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Partnership provides warming place for snowmobilers

'It’s working out really well'

A group of club members enjoys a hamburger feed hosted by the Sno-Drifters on Dec 30, 2017 at the Adam’s warming shelter.

Peggy Kaufmann
A group of club members enjoys a hamburger feed hosted by the Sno-Drifters on Dec 30, 2017 at the Adam’s warming shelter.



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Bob Hafer, the 25A groomer coordinator, pictured with the 25A groomer.

Sno-Drifters Fun Run set Sunday, Jan. 21

GRANGEVILLE – The Sno-Drifters snowmobiling club is holding a fun run on Sunday, Jan. 21. Check in at the Fish Creek Cabin between 10 a.m. to noon. Cost is $5 a hand. This will be close to a 30-mile ride, and participants are planned to be all in by 3 p.m. The event is open to members and non-members.

Drawings will be held, and concessions will be available.

— It can be a great day, tooling along to the whine of a snow machine in the back country, but even bundled up for a long trip, it can still be a long, cold ride.

Meeting the snowmobiler’s needs for a warm place to rest, the Sno-Drifters of Grangeville, in partnership with the Nez Perce-Clearwater National Forests, is providing Adams Camp warming cabin. During the winter snowmobiling season, the Forest Service is making the cabin available to the club that has stocked it with firewood for the public’s day-use only.

The rental cabin, also on the site, is still available for visitor use.

“It’s a place anyone can use anytime,” said club president, Megan Turner, not just to start up a warming fire but “it’s a great lunch spot.” She clarified users don’t have to be a Sno-Drifters member to use the cabin.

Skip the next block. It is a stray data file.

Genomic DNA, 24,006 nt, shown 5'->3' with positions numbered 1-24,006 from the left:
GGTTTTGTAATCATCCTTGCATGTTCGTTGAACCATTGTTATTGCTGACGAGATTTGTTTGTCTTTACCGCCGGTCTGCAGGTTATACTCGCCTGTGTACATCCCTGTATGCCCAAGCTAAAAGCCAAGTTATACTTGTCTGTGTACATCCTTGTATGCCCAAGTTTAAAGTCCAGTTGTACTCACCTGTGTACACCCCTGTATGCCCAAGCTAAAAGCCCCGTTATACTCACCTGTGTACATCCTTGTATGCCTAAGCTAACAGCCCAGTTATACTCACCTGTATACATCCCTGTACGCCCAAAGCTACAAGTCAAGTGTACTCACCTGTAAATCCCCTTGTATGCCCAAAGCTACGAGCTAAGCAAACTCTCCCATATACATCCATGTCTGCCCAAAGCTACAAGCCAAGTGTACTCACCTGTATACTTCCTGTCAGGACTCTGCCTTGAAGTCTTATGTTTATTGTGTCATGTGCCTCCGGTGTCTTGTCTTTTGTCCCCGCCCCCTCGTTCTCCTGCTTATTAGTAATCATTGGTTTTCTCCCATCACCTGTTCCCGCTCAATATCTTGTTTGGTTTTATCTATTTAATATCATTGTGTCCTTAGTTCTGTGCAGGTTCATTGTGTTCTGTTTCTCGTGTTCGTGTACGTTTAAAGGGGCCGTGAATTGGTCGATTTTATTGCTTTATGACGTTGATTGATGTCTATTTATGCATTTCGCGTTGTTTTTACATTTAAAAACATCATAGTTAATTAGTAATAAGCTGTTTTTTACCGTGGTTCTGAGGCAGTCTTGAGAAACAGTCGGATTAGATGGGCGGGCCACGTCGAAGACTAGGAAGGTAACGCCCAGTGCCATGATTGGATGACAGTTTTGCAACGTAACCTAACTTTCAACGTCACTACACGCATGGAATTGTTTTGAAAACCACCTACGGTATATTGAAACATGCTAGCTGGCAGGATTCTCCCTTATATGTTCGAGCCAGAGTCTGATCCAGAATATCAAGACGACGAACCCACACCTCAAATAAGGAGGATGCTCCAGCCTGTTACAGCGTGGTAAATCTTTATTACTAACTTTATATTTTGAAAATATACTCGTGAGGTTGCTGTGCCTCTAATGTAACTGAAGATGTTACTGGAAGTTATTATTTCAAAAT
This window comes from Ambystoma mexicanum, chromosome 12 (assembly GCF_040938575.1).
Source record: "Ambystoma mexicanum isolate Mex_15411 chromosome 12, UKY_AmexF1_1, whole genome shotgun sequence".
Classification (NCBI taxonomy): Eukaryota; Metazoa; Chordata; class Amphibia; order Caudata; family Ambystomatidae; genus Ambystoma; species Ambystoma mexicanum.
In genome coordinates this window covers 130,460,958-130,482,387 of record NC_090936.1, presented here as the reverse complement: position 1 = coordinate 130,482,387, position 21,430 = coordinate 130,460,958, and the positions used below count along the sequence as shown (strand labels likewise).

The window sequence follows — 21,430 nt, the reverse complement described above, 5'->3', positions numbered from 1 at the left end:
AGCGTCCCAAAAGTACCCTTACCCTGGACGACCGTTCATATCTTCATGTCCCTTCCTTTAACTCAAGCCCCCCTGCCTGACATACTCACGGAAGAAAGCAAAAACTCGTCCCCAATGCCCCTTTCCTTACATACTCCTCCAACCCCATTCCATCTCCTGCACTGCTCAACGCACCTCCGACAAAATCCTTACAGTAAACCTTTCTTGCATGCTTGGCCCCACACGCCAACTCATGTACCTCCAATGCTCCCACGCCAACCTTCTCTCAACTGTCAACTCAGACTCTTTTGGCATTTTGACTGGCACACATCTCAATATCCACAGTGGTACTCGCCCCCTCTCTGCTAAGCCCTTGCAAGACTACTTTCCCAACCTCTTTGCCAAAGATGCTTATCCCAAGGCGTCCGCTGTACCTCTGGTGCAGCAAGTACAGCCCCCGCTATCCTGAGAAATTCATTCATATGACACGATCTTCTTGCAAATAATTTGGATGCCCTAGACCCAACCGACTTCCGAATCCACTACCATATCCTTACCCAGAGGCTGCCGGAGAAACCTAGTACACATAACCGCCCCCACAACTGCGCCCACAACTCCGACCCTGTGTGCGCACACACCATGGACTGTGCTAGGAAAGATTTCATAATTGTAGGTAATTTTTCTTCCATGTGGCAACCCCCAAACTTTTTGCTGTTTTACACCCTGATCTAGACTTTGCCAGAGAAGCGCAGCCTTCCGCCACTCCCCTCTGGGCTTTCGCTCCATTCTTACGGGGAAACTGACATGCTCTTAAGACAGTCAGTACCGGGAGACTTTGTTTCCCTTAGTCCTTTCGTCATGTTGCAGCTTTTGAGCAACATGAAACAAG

“The Forest Service has really helped us quite a bit,” she said, in also allowing the club to use it for winter gatherings and events, and donating a gas grill for use at the cabin. For long rides, such as a trip into Florence, the cabin is a good halfway spot to warm up and eat. Families can also use this as a spot to split activities, as has happened, allowing the kids a break to play in the snow with moms while dads can continue on their rides.

“It’s working out really well,” she said.

The idea for this began with the Sno-Drifters, according to Turner, who initially approached the Forest Service on building a warming cabin, and the agency came back to them saying, “Why not save your money and use this cabin?” It was a mutual decision, “and it worked out to be the best partnership,” she said.

Along with being a good place to take a break, the cabin is centrally located within the club’s grooming area, which provides a spot to rendezvous or as a base of operations – closer than their Fish Creek Cabin off the Grangeville-Salmon Road — in the event of a back country emergency.

This gives us a nice resource in case something happens to somebody,” Turner said.

Sno-Drifters, Inc., of Grangeville has 60 to 80 memberships (individual to family) from throughout the region, who participate in snowmobiling and other club functions, and maintain their Fish Creek warming shelter during the year. Club members meet monthly From October to April. Among the more prominent projects includes the lighted cross on the mountain south of Grangeville that lights during the Thanksgiving, Christmas and Easter holidays.

For club information, e-mail sno-drifters@hotmail.com or write P.O. Box 572, Grangeville, ID, 83530.



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